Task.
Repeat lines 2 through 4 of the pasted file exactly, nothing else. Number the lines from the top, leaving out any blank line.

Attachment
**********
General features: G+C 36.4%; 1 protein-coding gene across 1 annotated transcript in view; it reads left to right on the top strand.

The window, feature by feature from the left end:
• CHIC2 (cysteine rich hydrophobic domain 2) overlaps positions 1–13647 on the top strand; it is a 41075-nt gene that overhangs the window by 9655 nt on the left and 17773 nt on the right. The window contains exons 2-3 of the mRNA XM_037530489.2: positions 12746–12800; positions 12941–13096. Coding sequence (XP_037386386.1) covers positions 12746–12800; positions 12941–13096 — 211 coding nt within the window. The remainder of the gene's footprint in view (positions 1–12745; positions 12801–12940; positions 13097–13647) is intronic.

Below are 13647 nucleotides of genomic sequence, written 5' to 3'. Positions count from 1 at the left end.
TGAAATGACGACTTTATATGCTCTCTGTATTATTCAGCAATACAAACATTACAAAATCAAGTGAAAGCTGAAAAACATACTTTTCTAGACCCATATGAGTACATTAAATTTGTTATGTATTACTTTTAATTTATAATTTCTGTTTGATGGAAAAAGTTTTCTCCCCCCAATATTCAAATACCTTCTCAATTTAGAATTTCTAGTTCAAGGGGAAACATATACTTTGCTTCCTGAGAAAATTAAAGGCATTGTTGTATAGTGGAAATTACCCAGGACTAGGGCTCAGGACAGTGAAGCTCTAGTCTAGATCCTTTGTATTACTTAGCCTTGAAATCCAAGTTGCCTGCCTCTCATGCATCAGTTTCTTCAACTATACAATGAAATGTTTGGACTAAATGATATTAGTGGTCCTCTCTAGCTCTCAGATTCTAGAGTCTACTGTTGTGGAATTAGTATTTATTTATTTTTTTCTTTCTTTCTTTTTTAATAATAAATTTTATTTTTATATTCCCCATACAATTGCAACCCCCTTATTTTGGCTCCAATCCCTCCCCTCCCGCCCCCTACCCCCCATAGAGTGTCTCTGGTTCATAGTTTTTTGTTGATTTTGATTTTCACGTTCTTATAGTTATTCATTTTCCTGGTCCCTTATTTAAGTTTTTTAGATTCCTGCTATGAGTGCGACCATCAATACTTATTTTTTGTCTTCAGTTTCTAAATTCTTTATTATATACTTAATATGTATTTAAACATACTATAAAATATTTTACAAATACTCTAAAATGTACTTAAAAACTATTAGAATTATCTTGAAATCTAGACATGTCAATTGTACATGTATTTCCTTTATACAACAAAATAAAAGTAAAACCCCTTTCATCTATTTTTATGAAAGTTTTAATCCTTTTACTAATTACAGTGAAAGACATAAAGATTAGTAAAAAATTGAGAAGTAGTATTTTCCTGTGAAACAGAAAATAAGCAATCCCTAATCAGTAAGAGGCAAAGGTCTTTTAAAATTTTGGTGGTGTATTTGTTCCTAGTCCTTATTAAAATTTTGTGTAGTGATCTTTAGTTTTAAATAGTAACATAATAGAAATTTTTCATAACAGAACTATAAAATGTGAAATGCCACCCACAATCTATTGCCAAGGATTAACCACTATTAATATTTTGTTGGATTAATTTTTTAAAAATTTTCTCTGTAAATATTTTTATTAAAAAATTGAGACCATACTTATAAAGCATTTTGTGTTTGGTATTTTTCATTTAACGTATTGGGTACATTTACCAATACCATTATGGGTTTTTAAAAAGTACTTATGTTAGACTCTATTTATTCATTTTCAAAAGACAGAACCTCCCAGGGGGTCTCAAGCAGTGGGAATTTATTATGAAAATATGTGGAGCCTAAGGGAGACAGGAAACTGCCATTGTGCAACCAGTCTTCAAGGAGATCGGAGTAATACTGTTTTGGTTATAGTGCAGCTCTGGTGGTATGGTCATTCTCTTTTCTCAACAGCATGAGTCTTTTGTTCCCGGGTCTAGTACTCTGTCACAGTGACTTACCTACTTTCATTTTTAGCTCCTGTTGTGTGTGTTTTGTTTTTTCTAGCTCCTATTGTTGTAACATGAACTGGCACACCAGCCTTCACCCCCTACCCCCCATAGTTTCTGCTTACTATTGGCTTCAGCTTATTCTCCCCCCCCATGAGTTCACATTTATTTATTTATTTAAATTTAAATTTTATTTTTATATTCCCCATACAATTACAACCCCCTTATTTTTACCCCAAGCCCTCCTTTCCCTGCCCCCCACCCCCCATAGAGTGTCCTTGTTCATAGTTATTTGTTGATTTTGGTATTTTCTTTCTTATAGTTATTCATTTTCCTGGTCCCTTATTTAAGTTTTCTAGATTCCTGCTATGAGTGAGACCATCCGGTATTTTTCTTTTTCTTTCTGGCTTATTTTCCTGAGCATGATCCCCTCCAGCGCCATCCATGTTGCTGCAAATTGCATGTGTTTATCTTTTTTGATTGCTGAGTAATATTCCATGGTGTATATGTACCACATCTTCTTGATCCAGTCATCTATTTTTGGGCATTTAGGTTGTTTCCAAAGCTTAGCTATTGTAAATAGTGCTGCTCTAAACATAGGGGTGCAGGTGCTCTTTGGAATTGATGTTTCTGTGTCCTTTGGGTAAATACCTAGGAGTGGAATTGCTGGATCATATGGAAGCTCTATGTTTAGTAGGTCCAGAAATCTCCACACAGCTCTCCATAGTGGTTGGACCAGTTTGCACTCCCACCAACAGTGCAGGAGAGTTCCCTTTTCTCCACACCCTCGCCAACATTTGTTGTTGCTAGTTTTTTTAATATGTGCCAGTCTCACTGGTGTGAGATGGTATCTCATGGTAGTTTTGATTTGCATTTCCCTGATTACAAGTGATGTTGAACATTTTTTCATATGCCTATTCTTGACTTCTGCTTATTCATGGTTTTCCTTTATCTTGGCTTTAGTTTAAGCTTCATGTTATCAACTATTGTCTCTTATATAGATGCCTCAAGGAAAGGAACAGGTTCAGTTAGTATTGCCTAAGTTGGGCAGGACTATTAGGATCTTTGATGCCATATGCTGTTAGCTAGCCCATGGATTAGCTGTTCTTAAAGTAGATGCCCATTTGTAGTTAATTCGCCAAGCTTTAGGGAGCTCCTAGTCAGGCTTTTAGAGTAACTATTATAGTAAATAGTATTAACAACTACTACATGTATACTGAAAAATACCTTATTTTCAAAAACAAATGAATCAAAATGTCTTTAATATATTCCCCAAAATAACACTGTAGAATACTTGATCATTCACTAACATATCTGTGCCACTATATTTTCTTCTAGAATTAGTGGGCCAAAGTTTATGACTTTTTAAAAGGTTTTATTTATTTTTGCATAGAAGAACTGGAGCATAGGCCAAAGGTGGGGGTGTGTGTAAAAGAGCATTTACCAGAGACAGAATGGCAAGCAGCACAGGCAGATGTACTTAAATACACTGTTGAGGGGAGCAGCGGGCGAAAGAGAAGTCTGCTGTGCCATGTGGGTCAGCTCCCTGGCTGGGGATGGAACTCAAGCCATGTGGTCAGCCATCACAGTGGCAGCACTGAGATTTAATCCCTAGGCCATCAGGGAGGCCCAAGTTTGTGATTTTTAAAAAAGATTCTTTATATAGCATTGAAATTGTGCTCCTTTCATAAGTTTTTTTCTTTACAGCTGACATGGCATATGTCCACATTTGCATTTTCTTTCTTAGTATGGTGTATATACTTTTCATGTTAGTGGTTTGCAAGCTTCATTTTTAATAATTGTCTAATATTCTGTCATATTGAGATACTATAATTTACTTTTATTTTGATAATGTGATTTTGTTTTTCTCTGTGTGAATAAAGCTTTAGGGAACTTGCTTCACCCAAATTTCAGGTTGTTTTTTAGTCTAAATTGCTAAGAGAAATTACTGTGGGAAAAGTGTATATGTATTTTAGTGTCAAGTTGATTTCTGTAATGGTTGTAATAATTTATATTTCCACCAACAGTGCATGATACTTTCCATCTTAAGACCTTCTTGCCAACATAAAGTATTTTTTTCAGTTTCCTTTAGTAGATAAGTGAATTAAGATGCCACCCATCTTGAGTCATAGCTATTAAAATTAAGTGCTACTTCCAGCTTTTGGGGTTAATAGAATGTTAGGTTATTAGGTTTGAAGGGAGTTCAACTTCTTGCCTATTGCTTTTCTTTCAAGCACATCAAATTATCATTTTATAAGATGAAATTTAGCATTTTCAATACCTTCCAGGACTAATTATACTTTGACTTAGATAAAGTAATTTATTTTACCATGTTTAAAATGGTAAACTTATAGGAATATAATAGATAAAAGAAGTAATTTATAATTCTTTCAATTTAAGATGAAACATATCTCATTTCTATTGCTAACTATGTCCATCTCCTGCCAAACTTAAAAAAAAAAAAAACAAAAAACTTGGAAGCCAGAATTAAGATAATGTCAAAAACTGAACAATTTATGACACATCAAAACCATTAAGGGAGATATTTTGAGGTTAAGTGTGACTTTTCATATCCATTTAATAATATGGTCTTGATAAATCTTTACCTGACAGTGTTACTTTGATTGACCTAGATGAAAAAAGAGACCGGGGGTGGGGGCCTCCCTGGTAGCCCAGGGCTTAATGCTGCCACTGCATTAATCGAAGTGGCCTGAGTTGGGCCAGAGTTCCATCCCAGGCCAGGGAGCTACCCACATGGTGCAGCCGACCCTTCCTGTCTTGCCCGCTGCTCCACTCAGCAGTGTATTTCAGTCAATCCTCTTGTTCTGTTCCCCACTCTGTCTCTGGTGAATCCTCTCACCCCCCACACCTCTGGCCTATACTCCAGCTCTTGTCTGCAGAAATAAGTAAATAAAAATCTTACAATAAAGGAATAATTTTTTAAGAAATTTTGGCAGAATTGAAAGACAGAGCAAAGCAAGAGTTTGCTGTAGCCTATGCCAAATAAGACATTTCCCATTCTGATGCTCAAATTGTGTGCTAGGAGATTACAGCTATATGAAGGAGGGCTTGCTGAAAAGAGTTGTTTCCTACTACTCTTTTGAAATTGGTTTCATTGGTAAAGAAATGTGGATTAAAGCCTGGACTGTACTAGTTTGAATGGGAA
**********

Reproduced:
The window, feature by feature from the left end:
• CHIC2 (cysteine rich hydrophobic domain 2) overlaps positions 1–13647 on the top strand; it is a 41075-nt gene that overhangs the window by 9655 nt on the left and 17773 nt on the right. The window contains exons 2-3 of the mRNA XM_037530489.2: positions 12746–12800; positions 12941–13096. Coding sequence (XP_037386386.1) covers positions 12746–12800; positions 12941–13096 — 211 coding nt within the window. The remainder of the gene's footprint in view (positions 1–12745; positions 12801–12940; positions 13097–13647) is intronic.

Below are 13647 nucleotides of genomic sequence, written 5' to 3'. Positions count from 1 at the left end.